Chesterton Tribune

 

 

Police Commission revisits issue of teens driving golf carts

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By KEVIN NEVERS

Last month the Chesterton Tribune reported that, per a new state law which took effect on Jan. 1, juveniles 16 and older are now permitted to operate golf carts on public roadways in Indiana with only a valid state-issued identification card.

That requirement is a significant lowering of the previous threshold, which required 16-year-olds to possess a driver’s license in order to operate golf carts on public rights-of-way.

And--as Chesterton Police Chief Dave Cincoski reads the new law--the town’s golf-cart ordinance will need to be amended to reflect Indiana Code.

The Tribune’s story on the new law, published on Dec. 15, has occasioned at least one response, however: an anonymous note sent to the CPD, in which the writer speaks of teens “loaded into carts driving wildly on Waverly Road and through Chesterton and Porter.”

The writer also complains about slow-moving carts backing up traffic, parking in handicapped spaces, ignoring traffic laws, and crossing Ind. 49; as well as about golf-cart operators who are not required to obtain insurance coverage.

At the Police Commission’s meeting Thursday night, Cincoski spent a few minutes responding to the note. First, Cincoski said, while he believes that the new law would require an amendment to Town Code lowering the threshold of responsibility, he has asked Town Attorney Chuck Lukmann for his opinion on the matter.

Second, Cincoski said that he’s not familiar with Porter Town Code on the issue of golf carts but that in Chesterton he would encourage all residents who see flagrant violations of traffic law--or handicapped parking law--committed by golf-cart operators to immediately report them to the CPD.

Third, should a golf cart be involved in a traffic accident, there are civil remedies which motorists can pursue in the absence of a golf-cart operator’s insurance coverage.

And fourth, Town Code explicitly forbids golf-cart operators from crossing Ind. 49.

Indiana Association of

Chiefs of Police

In other business, Cincoski told the commission that, late this month at its annual conference, he will be elected to the position of vice-president of the Indiana Association of Chiefs of Police (IACP). He will serve in that position throughout 2018 and then assume the presidency in 2019.

“Congratulations,” Member Tim Scheerer said. “That’s an honor.”

“It is an honor,” Cincoski acknowledged. “And work.”

Cincoski noted that he will also be participating in a panel discussion on officer training at the IACP conference.

Hiring Update

Meanwhile, Cincoski reported that the CPD has received approximately half a dozen applications under an emergency hire initiative approved last fall. Cincoski is looking to offer a lateral transfer position to a sworn officer from another department who has at least three years of experience and who has already graduated from the Indiana Law Enforcement Academy. On successfully completing a six-month probationary period, the officer would immediately be promoted to 1st Class officer and receive that salary and benefits which go with the promotion.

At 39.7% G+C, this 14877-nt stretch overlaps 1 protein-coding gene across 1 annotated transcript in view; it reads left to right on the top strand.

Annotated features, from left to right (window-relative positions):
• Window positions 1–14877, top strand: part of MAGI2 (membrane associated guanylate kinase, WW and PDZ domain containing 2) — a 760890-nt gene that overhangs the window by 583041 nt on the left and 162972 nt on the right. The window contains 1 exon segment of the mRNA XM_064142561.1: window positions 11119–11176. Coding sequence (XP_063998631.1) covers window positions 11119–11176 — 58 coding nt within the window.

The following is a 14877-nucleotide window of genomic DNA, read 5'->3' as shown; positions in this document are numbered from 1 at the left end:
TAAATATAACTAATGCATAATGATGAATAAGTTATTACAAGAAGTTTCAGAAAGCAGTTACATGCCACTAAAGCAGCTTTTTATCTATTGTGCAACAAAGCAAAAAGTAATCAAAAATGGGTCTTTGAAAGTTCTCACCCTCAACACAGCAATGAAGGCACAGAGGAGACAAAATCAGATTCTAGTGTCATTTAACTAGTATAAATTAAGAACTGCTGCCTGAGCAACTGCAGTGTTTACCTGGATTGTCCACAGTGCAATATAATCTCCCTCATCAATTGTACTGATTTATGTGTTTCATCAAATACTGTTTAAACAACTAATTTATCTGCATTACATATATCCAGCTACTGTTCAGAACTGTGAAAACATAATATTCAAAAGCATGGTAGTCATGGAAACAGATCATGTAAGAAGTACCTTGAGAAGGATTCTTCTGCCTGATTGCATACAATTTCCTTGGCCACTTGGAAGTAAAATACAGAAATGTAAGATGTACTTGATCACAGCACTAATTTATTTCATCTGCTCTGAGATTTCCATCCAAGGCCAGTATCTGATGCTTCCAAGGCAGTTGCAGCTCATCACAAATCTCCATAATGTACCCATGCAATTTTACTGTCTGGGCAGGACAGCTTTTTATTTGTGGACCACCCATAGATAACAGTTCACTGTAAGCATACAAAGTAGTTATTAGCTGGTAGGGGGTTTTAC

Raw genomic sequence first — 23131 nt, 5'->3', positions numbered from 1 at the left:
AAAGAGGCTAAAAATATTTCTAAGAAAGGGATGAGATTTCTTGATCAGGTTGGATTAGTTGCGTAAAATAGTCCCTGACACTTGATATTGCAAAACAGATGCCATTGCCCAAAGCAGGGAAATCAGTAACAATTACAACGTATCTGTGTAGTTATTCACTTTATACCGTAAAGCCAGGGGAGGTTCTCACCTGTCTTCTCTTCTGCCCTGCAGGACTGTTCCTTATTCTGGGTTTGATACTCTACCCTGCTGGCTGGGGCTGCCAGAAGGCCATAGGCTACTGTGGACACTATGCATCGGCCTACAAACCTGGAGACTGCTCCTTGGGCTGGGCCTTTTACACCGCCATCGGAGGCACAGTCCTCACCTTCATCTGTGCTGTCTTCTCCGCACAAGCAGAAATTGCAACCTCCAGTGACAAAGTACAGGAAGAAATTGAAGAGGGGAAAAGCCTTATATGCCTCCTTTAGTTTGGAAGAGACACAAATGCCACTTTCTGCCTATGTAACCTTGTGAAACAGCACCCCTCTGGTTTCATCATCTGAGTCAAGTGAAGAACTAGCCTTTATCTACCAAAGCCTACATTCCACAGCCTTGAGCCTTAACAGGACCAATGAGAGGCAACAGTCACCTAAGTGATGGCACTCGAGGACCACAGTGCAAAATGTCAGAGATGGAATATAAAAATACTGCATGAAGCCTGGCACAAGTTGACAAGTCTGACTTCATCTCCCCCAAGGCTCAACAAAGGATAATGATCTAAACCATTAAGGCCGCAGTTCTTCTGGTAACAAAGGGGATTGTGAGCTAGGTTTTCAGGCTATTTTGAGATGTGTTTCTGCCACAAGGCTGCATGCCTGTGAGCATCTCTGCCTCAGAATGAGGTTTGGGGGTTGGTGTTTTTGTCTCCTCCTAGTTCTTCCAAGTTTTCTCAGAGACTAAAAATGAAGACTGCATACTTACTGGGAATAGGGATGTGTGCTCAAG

Cincoski said that he’s scheduled written testing for the applicants on Jan. 30, after which background investigations will begin on those who pass the tests.

Cincoski also reported that Probationary Officers Alexias DeJesus and Kaitlin Bruning will begin their course of training at the Northwest Indiana Law Enforcement Academy in Hobart on Jan. 22.

With Gratitude

* The family of the late Dirk Baer, former superintendent of the Duneland Schools and former member of the Chesterton Police Commission, expressed its gratitude to the CPD for its flower tribute at the funeral. Baer died on Dec. 24 at age 62. Member Pete Duda said that he attended Baer’s visitation and spoke with family members, who told him that “Dirk would speak about his time on the commission all the time, how big a kick he got out of it.”

* The commission expressed its own gratitude to Darlene Manuzzi for her generous contribution of $500 to the CPD Gift Fund. “That’s very nice,” Scheerer said. “It’s really very nice.”

* And Cincoski expressed his gratitude to Heather Schlegelmilch of Avalon Springs Health Campus, which on National Police Officer Awareness Day sent a goodie basket to the CPD, which included--among other things--Lifesavers (“Because you are one!”), Paydays (“Because you don’t do it for the money!”), and gum (“To help your unit stick together!”).

December in Review

In December the CPD responded to 687 calls (634 in November), filed 52 cases (63), issued 72 citations and 84 warnings (64 and 59), and investigated 44 accidents with eight injuries (21 accidents with four injuries).

Calls for service in December included 87 suspicious persons or vehicles (77 in November), six thefts (12), three incidents of vandalism (five), one overdose (zero), 41 alarms (38), eight animal complaints (two), 226 traffic stops (220), one missing person (one), two burglaries (one), 19 disturbances (24), six reports of fraud (seven), and one runaway (four).

 

 

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